First it was 20, then 30, and now, predictions for the Democratic presidential nomination have become less about how many candidates will run than just few will not.
And with each exploratory committee announcement, a new wave of worry washes over the upcoming elections, reinvigorating talk of vote-splitting, wasted votes and ‘spoiled’ results. It’s the same storyline that swamped the 2016 nomination for the Republican party. The crowded contest split supporters such that many of the most significant state primaries and caucuses were won by the smallest of margins and often by a candidate without widespread support, evidenced by FairVote research contrasting actual outcomes and polls that included backup choices.
Add in Starbucks CEO Howard Schultz as a potential independent and the already stormy seas swirl to a tsunami-level disaster, at least according to Democratic leaders anxious about the prospect presented by a three (or more) way race after 2016.
How to steer the sinking ship out of 2016 territory? Turn to ranked choice voting.
As explained in a joint editorial authored by U.S. Rep. Jamie Raskin (Md), Equal Citizens’ Adam Eichen and FairVote CEO and President Rob Richie, RCV can easily and effectively allow primary and caucus states alike to choose a strong, broadly supported nominee that can stand up to a Republican incumbent in the 2020 race.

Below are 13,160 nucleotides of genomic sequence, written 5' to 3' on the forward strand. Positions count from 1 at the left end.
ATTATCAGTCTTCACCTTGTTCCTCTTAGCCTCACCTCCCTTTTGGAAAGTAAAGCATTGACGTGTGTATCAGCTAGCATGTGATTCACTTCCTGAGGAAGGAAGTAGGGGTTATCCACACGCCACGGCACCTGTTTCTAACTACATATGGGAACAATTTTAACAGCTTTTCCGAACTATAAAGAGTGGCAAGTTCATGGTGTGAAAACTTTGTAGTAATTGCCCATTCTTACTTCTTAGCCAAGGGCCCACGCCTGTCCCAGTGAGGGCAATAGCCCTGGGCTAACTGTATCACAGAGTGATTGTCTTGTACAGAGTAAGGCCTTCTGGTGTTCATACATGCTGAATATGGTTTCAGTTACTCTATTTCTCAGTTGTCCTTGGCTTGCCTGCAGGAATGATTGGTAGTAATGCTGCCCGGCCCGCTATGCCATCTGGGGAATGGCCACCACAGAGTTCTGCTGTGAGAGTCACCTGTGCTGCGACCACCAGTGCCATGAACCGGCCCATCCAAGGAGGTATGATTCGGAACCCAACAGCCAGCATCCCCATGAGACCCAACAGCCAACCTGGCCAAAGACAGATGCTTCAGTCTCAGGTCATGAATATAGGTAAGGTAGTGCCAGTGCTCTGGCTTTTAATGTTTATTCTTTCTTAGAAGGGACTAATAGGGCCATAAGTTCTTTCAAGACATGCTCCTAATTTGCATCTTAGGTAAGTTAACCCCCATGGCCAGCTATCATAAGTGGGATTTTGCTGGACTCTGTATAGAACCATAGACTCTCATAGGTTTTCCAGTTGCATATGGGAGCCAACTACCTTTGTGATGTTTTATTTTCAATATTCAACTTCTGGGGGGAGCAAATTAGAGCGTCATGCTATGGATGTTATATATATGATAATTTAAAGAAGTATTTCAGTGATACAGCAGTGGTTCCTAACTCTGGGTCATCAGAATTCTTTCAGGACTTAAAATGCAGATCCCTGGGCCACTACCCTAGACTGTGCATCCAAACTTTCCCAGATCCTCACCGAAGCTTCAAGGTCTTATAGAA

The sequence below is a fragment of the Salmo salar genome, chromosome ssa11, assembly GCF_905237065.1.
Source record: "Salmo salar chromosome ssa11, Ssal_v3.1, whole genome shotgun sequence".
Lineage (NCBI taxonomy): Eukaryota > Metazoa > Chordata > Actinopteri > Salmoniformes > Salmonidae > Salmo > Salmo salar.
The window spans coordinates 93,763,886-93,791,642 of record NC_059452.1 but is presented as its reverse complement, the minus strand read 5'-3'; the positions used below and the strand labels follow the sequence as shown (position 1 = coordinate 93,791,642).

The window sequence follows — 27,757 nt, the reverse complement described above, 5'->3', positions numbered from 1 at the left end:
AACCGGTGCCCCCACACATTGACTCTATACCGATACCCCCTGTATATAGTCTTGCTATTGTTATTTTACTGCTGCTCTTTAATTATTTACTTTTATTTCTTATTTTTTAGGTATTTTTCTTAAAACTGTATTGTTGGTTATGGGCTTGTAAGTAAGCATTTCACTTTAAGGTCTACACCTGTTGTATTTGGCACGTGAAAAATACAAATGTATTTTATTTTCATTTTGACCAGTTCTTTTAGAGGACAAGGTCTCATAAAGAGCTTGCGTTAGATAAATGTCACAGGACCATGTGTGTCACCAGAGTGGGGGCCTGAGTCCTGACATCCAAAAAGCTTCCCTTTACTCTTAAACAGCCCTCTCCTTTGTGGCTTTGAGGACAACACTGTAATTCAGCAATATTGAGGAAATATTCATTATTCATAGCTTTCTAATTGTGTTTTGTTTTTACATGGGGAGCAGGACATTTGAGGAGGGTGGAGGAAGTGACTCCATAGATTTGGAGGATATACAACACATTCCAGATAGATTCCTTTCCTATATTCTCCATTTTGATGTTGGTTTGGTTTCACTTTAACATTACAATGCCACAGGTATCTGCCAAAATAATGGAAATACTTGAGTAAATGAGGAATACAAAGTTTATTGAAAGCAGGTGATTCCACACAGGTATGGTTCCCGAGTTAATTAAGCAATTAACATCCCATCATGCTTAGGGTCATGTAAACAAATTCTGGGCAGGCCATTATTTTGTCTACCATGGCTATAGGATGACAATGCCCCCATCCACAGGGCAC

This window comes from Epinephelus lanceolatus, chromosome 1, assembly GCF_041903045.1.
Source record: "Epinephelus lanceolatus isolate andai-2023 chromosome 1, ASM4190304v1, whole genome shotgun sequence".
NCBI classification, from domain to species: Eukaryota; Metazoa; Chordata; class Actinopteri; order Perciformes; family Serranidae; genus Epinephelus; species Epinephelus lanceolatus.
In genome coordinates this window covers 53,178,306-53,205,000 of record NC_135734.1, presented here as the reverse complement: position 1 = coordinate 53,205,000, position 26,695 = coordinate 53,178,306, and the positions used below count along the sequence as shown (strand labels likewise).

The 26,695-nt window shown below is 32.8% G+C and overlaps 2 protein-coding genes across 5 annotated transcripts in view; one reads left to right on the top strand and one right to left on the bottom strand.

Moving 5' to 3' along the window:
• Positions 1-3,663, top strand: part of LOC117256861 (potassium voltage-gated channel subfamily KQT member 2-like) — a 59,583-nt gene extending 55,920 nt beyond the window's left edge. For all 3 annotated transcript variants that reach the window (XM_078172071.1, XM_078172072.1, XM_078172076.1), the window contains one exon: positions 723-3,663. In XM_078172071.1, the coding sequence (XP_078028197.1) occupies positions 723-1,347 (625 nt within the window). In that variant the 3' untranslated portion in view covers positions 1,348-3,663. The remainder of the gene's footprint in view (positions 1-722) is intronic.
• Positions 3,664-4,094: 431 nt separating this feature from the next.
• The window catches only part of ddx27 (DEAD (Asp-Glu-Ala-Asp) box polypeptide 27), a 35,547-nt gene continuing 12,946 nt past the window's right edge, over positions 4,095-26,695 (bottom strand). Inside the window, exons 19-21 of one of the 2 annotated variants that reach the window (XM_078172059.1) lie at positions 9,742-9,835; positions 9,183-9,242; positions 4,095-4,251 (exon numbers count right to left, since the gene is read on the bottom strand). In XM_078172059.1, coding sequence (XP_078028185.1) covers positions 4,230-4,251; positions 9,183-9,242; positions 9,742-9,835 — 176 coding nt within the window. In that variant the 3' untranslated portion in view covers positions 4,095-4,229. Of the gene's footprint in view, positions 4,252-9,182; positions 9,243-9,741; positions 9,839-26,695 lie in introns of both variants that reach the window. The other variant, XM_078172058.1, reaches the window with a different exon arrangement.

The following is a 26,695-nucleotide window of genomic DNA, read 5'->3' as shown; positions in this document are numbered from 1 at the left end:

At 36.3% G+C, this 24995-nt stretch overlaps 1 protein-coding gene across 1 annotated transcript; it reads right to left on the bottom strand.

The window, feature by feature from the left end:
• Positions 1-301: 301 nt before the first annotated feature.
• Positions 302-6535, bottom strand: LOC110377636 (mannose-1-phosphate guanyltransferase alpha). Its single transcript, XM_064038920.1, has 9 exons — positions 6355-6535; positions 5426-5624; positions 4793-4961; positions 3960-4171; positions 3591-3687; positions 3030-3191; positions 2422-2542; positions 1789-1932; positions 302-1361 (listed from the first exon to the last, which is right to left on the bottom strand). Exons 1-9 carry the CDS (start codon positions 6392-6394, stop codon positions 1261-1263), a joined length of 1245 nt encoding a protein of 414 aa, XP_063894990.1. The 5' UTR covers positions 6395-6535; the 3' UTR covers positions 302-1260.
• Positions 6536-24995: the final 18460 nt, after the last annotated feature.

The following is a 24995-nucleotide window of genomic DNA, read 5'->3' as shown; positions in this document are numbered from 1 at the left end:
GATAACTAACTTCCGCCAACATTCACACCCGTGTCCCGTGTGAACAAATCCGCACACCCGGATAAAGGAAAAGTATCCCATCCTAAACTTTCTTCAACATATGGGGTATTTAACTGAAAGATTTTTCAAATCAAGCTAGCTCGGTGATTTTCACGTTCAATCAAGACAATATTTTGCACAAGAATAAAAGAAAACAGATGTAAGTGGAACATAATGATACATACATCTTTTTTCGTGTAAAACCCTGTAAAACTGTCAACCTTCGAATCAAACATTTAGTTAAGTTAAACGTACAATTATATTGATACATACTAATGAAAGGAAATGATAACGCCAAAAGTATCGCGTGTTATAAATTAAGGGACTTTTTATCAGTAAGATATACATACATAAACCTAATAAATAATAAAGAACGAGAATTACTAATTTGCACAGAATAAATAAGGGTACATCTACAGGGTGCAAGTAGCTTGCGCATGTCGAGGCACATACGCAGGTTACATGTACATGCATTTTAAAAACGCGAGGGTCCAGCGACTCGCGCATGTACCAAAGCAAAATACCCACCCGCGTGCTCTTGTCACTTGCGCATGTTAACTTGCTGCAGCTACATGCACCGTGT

It’s not just a murky mirage of hypotheticals. A bill under consideration in the New Hampshire state house clearly outlines how RCV could work in the first-in-the-nation primary come 2020.
As proposed by reform group Equal Citizens and submitted by state Rep. Ellen Read, RCV could become a focal point of the presidential race through New Hampshire’s primary, revealing the true majority winner while also awarding remaining delegates to accurately reflect voters’ choices. Voters would no longer have to fear their votes will be wasted - as was the case for 13.8 percent of those who cast ballots in the 2016 Republican presidential primary for candidates who failed to meet the minimum threshold - while similar candidates could compete without splitting supporters.
While New Hampshire legislators consider the bill, their neighbors in Maine might follow suit should the state make the leap to a primary for 2020. Meanwhile, caucus states can use RCV for absentee voters as a means to meet the DNC’s new mandates for improving access and turnout in the upcoming nominations.
As for the storm brewing aboard USS Schultz, ranked choice voting can again smooth out the seas to allow independent and third party candidates to compete - and voters to support them - without giving rise to the wave of vote-splitting fears. As Lee Drutman writes in a new column for Vox,
“Voters who like Schultz can vote for him, and then indicate their second-preference for either Trump or the Democrat. Once Schultz is eliminated, his voters’ second preferences will transfer to the remaining candidates. The winning candidate will earn a true majority. No spoiler.”
Drutman’s advocacy comes amid a surge of support for ranked choice voting, not just in the halls of power but also a host of columnists and academic leaders in the election reform realm. Even if ranked ballots fail to make their debut in the upcoming presidential nomination process, the resulting tidal wave of split votes and unsupported outcomes will only make the case that much stronger for the next cycle.
Illustration by Mikhaila Markham